Driven to Win: Drag Racing
Art Arfons and Wally Parks with the Trophy for Top Speed, NHRA Nationals, Detroit Dragway, 1959 / THF122663
Loud, fast, intense. On the surface, drag racing looks fairly simple, but it’s much more complex than it appears. Especially in the professional classes of the National Hot Rod Association (NHRA)—Top Fuel, Funny Car, and Pro Stock—the cars are technologically ultrasophisticated, with truly awesome capabilities. A Top Fuel dragster—today’s ultimate—has a supercharged, 500-cubic-inch V-8 engine that can produce 11,000 horsepower burning nitromethane fuel. It propels that car and driver to well over 300 mph in a 1,000-foot charge that can take as little as 3.7 seconds.
Drag racing’s roots come from the 1930s on California’s dry lakes and the country’s back roads, where people raced each other in a straight line to see which car was fastest. Especially after World War II, speeds were getting up over 100 mph, and Wally Parks, who himself was a performance enthusiast, decided it was time to “create order from chaos.” Parks formed the NHRA in 1951, with the goal of getting hotrodders off the streets and into safer, more controllable, and legal venues. The NHRA legitimized the sport with safety rules, as well as performance and performance regulations, and today it is America’s largest, most important drag racing organization, with a multitude of classes for professional and amateur racers.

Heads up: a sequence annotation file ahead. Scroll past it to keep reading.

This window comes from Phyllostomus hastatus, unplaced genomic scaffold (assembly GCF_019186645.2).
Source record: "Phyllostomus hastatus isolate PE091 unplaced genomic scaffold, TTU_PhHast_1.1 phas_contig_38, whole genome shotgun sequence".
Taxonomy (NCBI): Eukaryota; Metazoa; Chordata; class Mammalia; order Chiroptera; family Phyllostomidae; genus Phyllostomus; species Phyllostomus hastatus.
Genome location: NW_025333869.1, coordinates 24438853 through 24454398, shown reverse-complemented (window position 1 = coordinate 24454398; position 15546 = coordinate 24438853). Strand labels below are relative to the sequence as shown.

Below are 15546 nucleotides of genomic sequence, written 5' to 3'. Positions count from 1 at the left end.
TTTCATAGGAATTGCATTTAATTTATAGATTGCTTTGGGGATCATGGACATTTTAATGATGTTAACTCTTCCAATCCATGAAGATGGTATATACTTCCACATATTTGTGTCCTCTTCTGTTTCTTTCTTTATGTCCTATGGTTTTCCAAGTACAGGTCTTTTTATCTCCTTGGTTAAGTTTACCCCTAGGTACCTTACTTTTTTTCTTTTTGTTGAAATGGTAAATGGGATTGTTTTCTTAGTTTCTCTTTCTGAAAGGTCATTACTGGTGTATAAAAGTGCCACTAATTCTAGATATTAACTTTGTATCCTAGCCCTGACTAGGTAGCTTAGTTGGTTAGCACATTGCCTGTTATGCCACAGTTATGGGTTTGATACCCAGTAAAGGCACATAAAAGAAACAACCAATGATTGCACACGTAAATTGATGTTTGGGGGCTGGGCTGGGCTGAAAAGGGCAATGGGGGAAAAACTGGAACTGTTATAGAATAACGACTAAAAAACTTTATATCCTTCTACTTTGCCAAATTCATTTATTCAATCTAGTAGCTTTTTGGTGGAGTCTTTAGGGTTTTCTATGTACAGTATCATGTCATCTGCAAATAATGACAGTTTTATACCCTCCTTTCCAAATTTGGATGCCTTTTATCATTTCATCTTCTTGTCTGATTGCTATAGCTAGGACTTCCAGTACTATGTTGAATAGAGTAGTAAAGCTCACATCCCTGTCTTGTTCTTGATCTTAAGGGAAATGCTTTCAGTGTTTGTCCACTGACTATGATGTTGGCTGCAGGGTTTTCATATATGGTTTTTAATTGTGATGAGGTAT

Read on to learn more about what you’ll see in the Drag Racing section of our new exhibit, Driven to Win: Racing in America presented by General Motors.
1933 Willys Drag Racer
In the 1950s and 1960s, drag racing fans loved the “gasser wars”—duels between gasoline-burning coupes and sedans. "Ohio George" Montgomery was among the most famous, and most frequent, winners. He owned, built, and drove this Willys gasser, and scored class wins in NHRA national championship events six times. It is based on the Willys coupe—a small economy car from the 1930s, favored by drag racers for its light weight.
Montgomery called his car the "World's Wildest Willys," and frequently used his considerable talents as a mechanic and machinist to modify the car to make it even wilder. He kept it winning races and championships from 1959 through 1967.
This is its final version, with the top chopped four inches; fiberglass hood, fenders, and doors; and a supercharged, single-overhead-cam Ford V-8 engine.
1960 Buck & Thompson Slingshot Dragster
Dragsters are designed for a single purpose: cover a quarter-mile from a standing start as quickly as possible. Builders throw out anything that does not contribute to that goal, and they concentrate weight as close to the rear wheels as possible to maximize traction.
Slingshot dragsters were popular from the mid-1950s through the early 1970s, so named because the driver sat behind the rear wheels "like a rock in a slingshot." This design was the ancestor of today’s Top Fuel dragsters.
Bob Thompson and Sam Buck, from Lockport, Illinois, built and drove this car and were very successful in the Midwest from 1960 to 1963. They bought the chassis as a kit and did extensive modifications to the 1948 Ford V-8 engine, with special cylinder heads, crank, pistons, magneto, camshaft, and fuel injectors.